OBJECTIVE: The study aimed to determine the cognitive effect of the Val108/158Met polymorphism in the catechol-O-methyltransferase (COMT) gene in children before and during puberty. This polymorphism affects cognitive function in healthy adults and may contribute to risk for schizophrenia. METHOD: COMT genotype was determined for 8,707 children from the Avon Longitudinal Study of Parents and Children (ALSPAC), a geographically defined general population cohort of children born between April 1, 1991, and Dec. 31, 1992, in the southwest of England. Fourteen measures of cognitive function—including working memory, verbal and motor inhibition, attentional control, and IQ—were assessed at ages 8 and 10 years. Any pubertal development at age 9 years was reported by parents. Effects of COMT genotype on cognition and interactions with gender and puberty were assessed using general linear models. RESULTS: In boys, genotype significantly affected executive function and explained up to 10 points normal variation in verbal IQ. The effects on IQ were significantly greater in pubertal than in prepubertal boys. In girls, there were no significant effects of genotype on cognition. CONCLUSIONS: This common polymorphism may be one of the genes of small effect that contribute to normal variation in IQ. The gender-specific nature of the effect and its possible interaction with puberty may be relevant to both normal cognitive and brain development and to abnormal development in disorders such as schizophrenia.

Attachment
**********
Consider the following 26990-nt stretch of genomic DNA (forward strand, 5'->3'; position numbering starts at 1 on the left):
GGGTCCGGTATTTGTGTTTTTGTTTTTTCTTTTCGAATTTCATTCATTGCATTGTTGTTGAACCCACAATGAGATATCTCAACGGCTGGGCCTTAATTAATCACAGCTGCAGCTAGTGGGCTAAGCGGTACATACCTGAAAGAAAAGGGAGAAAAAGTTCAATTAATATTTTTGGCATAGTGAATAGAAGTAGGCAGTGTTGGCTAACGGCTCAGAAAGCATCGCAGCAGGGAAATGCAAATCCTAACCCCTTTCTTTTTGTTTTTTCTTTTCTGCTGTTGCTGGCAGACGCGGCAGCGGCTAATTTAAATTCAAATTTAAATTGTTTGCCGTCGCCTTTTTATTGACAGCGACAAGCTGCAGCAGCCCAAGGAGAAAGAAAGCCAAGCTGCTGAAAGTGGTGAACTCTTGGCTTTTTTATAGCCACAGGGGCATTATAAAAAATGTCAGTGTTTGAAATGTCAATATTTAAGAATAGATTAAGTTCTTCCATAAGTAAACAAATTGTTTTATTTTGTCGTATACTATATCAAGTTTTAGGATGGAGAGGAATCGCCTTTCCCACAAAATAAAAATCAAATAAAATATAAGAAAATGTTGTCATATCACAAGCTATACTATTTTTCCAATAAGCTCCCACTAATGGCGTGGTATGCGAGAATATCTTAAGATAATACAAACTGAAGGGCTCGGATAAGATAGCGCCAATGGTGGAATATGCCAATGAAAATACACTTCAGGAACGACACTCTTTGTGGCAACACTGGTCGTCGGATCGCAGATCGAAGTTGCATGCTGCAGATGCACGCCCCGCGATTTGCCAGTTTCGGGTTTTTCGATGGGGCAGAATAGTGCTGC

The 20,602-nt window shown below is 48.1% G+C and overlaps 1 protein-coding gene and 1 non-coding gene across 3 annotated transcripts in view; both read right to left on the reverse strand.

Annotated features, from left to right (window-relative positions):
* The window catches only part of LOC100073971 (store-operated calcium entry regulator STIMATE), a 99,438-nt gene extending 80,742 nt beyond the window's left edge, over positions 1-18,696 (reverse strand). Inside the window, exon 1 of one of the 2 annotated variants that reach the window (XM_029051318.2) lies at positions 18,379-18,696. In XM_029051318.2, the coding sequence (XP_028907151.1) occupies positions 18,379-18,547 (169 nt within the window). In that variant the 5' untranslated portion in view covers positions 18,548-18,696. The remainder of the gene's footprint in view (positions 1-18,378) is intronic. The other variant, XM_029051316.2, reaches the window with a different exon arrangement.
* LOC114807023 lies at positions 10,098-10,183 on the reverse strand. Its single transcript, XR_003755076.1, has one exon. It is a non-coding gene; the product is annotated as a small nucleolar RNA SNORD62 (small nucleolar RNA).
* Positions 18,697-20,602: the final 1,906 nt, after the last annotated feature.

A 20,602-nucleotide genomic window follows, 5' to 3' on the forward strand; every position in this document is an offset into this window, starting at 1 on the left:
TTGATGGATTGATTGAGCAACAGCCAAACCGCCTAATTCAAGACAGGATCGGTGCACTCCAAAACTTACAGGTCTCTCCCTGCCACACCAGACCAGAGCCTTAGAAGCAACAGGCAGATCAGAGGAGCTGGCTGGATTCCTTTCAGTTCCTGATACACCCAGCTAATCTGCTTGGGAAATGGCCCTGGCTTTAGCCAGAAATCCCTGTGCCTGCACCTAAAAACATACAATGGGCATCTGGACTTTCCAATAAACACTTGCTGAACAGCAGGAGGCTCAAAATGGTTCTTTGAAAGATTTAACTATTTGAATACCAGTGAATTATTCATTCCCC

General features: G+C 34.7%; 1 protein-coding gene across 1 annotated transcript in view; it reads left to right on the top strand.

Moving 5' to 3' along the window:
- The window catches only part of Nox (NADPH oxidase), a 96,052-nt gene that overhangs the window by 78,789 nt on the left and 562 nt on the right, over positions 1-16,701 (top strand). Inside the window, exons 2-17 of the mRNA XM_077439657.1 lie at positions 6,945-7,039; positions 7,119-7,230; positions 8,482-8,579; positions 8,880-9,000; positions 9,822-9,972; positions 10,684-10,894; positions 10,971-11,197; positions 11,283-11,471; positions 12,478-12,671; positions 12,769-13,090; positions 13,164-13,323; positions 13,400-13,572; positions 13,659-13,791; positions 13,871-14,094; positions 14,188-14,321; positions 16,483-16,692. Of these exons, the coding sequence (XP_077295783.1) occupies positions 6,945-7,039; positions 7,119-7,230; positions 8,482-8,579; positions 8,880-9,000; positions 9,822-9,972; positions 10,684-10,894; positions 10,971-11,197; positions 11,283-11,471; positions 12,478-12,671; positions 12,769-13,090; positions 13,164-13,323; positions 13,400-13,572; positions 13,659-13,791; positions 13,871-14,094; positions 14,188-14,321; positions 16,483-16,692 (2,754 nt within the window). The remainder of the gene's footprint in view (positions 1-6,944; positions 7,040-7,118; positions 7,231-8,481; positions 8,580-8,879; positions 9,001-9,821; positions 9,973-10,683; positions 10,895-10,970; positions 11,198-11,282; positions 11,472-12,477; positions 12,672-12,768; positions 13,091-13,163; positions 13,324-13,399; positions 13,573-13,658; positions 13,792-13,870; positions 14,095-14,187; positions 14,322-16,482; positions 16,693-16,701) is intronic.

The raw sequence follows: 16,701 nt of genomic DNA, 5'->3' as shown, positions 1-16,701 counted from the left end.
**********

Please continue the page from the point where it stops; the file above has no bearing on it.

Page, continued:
|Translated title of the contribution||Gender-Specific Effects of the Catechol-O-Methyltransferase Val108/158Met Polymorphism on Cognitive Function in Children|
|Pages (from-to)||142 - 149|
|Number of pages||8|
|Journal||American Journal of Psychiatry|
|Publication status||Published - Jan 2007|